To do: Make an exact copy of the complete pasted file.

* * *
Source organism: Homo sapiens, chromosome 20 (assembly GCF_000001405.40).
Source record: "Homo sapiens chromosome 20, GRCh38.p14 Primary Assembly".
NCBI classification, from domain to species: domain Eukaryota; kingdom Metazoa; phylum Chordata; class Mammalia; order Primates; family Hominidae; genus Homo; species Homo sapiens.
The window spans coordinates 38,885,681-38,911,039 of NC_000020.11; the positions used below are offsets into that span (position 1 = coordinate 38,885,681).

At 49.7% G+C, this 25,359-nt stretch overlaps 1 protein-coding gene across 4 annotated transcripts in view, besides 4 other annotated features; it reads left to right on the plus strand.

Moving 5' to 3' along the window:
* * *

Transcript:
Source organism: Homo sapiens, chromosome 20 (assembly GCF_000001405.40).
Source record: "Homo sapiens chromosome 20, GRCh38.p14 Primary Assembly".
NCBI classification, from domain to species: domain Eukaryota; kingdom Metazoa; phylum Chordata; class Mammalia; order Primates; family Hominidae; genus Homo; species Homo sapiens.
The window spans coordinates 38,885,681-38,911,039 of NC_000020.11; the positions used below are offsets into that span (position 1 = coordinate 38,885,681).

At 49.7% G+C, this 25,359-nt stretch overlaps 1 protein-coding gene across 4 annotated transcripts in view, besides 4 other annotated features; it reads left to right on the plus strand.

Moving 5' to 3' along the window: